It's been nearly three years since James Cameron's "Avatar" made box office history - and it's likely going to be at least another three until he tries for it again. Until then, fans of the planned trilogy (with a possible prequel to follow) are eager to extract all sorts of details from the 58-year-old director. 


Thankfully, Cameron (along with his producing partner Jon Landau) have been happy to drop some bread crumbs as they get to work on creating a side to Pandora we've never seen before: its oceans. 


“We will see the oceans of Pandora,” he said in an interview last year, ”which we haven’t seen at all, and that’s an ecosystem that I’m dying to start designing, because it's going to look spectacular.”


In the months leading up to Cameron's record-breaking deep sea dive earlier this year, speculation was rife that he was using the tech to not only explore, but also film scenes for the next films. In an interview with Coming Soon during a launch event for the Blu-ray version of "Titanic," Cameron dismissed those claims. 


“We’re doing ‘Avatar’ films now, so we’re making up an ocean ecosystem for Pandora," he said. "That’s gonna have less to do with the deep exploration that I’ve done than it has to do with my concerns about conservation of Earth’s oceans. The fact that we’re basically overfishing, climate change… a few degrees of temperature rise are gonna basically take out the coral reefs. All those beautiful images of the coral environments we all grew up with won’t exist in 50 years at the rate we’re going in terms of pumping greenhouse gases into the environment. These are the things that concern me.”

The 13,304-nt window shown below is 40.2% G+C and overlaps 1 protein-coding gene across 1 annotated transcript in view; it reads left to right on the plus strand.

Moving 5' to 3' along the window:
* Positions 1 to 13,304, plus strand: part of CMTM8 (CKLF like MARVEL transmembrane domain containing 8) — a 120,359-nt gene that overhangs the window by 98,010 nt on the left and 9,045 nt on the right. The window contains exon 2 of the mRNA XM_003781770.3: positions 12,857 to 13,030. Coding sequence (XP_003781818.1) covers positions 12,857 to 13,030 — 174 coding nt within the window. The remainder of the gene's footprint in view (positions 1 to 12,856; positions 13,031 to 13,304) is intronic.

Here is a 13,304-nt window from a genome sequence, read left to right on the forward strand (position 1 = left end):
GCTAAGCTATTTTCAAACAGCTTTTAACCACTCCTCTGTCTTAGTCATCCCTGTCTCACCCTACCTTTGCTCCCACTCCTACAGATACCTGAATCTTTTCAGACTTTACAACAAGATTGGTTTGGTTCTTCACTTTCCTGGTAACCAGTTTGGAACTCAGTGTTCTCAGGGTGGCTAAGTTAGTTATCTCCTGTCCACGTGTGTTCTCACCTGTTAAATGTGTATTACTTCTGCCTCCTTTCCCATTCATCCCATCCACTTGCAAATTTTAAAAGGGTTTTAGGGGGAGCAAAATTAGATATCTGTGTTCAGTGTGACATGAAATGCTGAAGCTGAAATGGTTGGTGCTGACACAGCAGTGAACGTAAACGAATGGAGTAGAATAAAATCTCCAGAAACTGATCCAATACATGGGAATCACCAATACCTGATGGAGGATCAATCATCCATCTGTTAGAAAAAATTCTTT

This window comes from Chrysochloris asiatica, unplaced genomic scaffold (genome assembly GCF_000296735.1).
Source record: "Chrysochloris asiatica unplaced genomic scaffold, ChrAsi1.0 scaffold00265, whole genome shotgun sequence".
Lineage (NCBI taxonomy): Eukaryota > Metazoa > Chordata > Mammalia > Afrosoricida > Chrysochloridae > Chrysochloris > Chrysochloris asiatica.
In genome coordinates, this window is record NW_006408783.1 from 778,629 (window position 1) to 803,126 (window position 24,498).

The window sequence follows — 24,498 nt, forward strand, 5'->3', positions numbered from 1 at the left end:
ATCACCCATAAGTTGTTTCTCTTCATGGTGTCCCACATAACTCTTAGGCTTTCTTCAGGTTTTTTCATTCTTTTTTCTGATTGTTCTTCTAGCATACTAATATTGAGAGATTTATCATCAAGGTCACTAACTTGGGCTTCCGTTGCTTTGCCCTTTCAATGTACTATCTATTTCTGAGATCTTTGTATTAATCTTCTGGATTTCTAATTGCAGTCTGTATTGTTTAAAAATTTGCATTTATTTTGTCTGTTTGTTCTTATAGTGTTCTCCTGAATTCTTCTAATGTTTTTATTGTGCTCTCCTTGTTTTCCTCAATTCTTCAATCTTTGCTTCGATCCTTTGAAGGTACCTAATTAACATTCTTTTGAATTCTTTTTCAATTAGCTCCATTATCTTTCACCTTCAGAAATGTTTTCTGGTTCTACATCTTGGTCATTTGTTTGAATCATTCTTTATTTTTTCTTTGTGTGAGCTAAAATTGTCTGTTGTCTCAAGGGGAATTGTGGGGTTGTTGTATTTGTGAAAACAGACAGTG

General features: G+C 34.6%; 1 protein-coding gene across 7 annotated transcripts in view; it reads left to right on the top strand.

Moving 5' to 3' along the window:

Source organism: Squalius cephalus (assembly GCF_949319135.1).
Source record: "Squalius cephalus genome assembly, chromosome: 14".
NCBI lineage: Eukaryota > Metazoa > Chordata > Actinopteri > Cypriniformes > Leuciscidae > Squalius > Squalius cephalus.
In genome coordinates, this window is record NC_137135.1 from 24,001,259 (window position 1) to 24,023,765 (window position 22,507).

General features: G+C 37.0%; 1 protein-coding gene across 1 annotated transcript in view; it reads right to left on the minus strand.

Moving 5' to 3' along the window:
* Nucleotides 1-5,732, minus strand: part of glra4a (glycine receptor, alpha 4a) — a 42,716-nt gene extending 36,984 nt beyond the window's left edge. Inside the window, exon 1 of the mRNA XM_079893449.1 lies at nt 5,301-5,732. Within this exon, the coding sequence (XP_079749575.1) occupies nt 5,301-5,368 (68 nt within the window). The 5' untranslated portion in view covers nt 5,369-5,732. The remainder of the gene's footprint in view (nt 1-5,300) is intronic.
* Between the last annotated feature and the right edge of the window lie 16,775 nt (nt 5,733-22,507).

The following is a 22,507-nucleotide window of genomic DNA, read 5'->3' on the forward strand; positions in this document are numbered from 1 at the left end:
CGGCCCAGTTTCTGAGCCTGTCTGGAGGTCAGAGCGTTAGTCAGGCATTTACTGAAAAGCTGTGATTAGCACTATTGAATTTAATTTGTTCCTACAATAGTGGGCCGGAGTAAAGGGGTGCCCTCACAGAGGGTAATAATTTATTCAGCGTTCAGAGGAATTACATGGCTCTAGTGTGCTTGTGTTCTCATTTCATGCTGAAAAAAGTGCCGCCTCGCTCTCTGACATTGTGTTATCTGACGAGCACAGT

“I hope that explains it, ’cause people have connected the dots directly together. ‘Oh, going to the challenger deep has a direct connection to what we’re going to see in Avatar 2,’ and that’s not the case at all. It’s all the scuba diving I did before I even started the deep ocean stuff that has more of a direct connection to Avatar 2 & 3, which by the way won’t take place completely in or under the water. That’s just part of the environment of Pandora that we’re going to see.”


So there, people! It's the damage we can see for ourselves - and not necessarily the stark, alien landscape 35,000 feet down that will inspire Pandora's oceans. 


Cameron plans on starting pre-production on the sequels - to be shot concurrently - this coming January. 

Michael d'Estries ( @michaeldestries ) covers science, technology, art, and the beautiful, unusual corners of our incredible world.

James Cameron offers more 'Avatar' sequel details
Director explains how his conservation views will fit into the eagerly-awaited sequels.